Union of Concerned Scientists v. NRC
Citation: 19 ELR 21353
No. No. 88-1561, 880 F.2d 552/(D.C. Cir., 07/25/1989) Petition denied
The court holds that the Nuclear Regulatory Commission's (NRC's) revised backfit rule, which governs new or modified safety requirements on previously licensed nuclear power plants, is facially valid. The NRC has specifically responded to the weaknesses of the 1985 rule by clarifying the ambiguities identified by the court in a prior proceeding. The NRC's reasoning supports the revised rule and is entitled to a presumption of administrative regularity. The revised rule complies with the Atomic Energy Act and the court's earlier decision by providing that economic costs may not be considered when action is necessary to ensure adequate protection of public health and safety or when NRC defines the adequate protection standard. The mere possibility of future misapplication of the rule is insufficient to require facial rejection of the rule. The revised rule is not as a matter of law unlawfully biased against backfitting. Not every conceivable cost or benefit is intended to be identified by the rule, and the rule explicitly states that the applicable statutory factors are neither mandatory nor exhaustive. Internal staff procedural guidelines regarding the revised backfit rule are not reviewable, do not affect the public right to participate in a proceeding to impose a backfit, establish no substantive rights or obligations, and are not legally enforceable. The cost-benefit analysis performed on the backfit rule is not arbitrary and capricious, and the rule does not on its face exclude the benefits associated with a proposed backfit. Nor is the rule categorically based on a faulty methodology, known as "PRA," involving the use of estimated probabilities of certain events and their consequences to quantify the risks of a given activity. The rule does not mention PRA or mandate unqualified reliance on the technique. The use of cost-benefit analysis is not arbitrary and capricious because it involves the assignment of monetary values to intangible benefits. Rather, cost-benefit analysis, when used properly, is an accepted regulatory tool.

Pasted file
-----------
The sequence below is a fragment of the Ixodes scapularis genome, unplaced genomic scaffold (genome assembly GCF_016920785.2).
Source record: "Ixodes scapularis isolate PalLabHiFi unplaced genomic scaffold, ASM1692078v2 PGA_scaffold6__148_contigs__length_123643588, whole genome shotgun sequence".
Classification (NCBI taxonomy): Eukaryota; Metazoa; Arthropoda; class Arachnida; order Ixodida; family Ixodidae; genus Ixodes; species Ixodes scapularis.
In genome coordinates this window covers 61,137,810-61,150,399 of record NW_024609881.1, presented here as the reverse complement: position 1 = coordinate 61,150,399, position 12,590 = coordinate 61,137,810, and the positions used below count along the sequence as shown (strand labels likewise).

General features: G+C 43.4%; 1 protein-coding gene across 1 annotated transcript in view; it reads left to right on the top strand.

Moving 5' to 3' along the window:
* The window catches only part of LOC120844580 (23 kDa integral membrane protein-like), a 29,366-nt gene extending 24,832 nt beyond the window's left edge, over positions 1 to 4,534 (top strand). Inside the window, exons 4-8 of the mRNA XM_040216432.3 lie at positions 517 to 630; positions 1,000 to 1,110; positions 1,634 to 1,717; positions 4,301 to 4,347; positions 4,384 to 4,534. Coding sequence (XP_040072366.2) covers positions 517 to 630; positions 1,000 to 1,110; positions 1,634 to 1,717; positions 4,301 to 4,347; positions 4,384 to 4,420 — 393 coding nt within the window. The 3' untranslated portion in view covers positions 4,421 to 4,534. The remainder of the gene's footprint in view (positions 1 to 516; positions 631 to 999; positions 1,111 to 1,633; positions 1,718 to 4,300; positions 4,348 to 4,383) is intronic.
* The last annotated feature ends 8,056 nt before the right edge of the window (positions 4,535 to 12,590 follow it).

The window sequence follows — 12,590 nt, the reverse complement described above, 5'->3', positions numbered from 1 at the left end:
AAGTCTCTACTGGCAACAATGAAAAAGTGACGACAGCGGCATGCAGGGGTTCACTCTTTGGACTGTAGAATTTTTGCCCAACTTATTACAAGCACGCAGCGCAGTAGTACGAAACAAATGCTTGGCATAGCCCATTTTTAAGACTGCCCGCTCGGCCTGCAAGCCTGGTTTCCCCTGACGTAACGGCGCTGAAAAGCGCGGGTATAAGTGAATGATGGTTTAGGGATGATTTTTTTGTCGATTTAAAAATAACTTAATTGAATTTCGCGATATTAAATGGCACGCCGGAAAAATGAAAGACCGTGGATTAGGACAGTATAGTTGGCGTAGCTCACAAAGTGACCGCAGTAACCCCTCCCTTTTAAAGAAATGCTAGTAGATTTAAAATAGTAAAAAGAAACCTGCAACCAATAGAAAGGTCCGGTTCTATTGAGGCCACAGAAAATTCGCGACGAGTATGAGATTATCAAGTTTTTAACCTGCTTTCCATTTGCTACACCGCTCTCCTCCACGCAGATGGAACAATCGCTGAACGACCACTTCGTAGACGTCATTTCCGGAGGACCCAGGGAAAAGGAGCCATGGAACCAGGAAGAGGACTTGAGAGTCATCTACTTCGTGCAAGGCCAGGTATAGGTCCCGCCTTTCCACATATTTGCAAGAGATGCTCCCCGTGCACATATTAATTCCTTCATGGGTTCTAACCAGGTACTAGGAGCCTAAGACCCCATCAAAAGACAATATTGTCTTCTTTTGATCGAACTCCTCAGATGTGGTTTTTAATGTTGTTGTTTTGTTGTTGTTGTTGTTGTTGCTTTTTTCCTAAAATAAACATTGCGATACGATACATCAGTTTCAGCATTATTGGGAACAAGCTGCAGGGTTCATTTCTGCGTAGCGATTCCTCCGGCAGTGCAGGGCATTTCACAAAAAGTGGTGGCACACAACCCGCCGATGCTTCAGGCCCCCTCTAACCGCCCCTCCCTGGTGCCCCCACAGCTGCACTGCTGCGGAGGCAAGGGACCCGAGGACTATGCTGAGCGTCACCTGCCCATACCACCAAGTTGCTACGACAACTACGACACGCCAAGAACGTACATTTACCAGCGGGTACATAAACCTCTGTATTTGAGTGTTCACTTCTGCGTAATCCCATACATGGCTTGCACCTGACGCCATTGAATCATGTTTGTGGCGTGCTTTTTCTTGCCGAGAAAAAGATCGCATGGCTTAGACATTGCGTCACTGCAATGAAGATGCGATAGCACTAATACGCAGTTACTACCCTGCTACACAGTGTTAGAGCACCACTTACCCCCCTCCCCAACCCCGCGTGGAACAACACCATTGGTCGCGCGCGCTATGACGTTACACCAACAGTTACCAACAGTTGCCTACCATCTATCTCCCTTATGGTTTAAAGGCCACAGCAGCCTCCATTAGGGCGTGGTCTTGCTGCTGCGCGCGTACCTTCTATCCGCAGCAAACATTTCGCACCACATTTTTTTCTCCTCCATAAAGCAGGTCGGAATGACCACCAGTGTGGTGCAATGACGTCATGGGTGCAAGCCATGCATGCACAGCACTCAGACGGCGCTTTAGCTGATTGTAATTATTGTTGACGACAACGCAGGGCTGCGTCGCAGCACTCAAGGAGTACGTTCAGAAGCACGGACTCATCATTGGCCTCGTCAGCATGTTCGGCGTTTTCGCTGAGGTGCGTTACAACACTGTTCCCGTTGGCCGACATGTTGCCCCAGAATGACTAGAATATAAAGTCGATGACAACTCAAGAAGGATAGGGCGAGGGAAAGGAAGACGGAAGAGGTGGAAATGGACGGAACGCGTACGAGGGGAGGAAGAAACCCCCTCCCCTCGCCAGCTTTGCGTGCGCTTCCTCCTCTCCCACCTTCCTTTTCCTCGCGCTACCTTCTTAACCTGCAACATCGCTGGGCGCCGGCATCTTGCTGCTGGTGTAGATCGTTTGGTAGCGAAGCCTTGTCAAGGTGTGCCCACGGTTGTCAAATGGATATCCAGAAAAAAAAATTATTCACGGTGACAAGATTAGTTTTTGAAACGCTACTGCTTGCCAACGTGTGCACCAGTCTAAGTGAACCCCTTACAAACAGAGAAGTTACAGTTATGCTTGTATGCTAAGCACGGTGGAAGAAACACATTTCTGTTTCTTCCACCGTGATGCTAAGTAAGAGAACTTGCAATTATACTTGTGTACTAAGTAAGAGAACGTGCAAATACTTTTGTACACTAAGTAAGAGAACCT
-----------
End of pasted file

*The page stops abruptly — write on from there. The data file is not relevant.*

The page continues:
Counsel for Petitioner
Harmon & Wilmot
Third Fl., 1029 Vermont Ave. NW, Washington DC 20005
Counsel for Respondents
Steven F. Crockett
U.S. Nuclear Regulatory Commission
1717 H St. NW, Washington DC 20006
Peter R. Steenland Jr., Chief Attorney; Jacques B. Gelin, Sarah
Appellate Section, Land and Natural Resources Division
U.S. Department of Justice, Washington DC 20530
Before: MIKVA, SILBERMAN, and D. H. GINSBURG, Circuit Judges.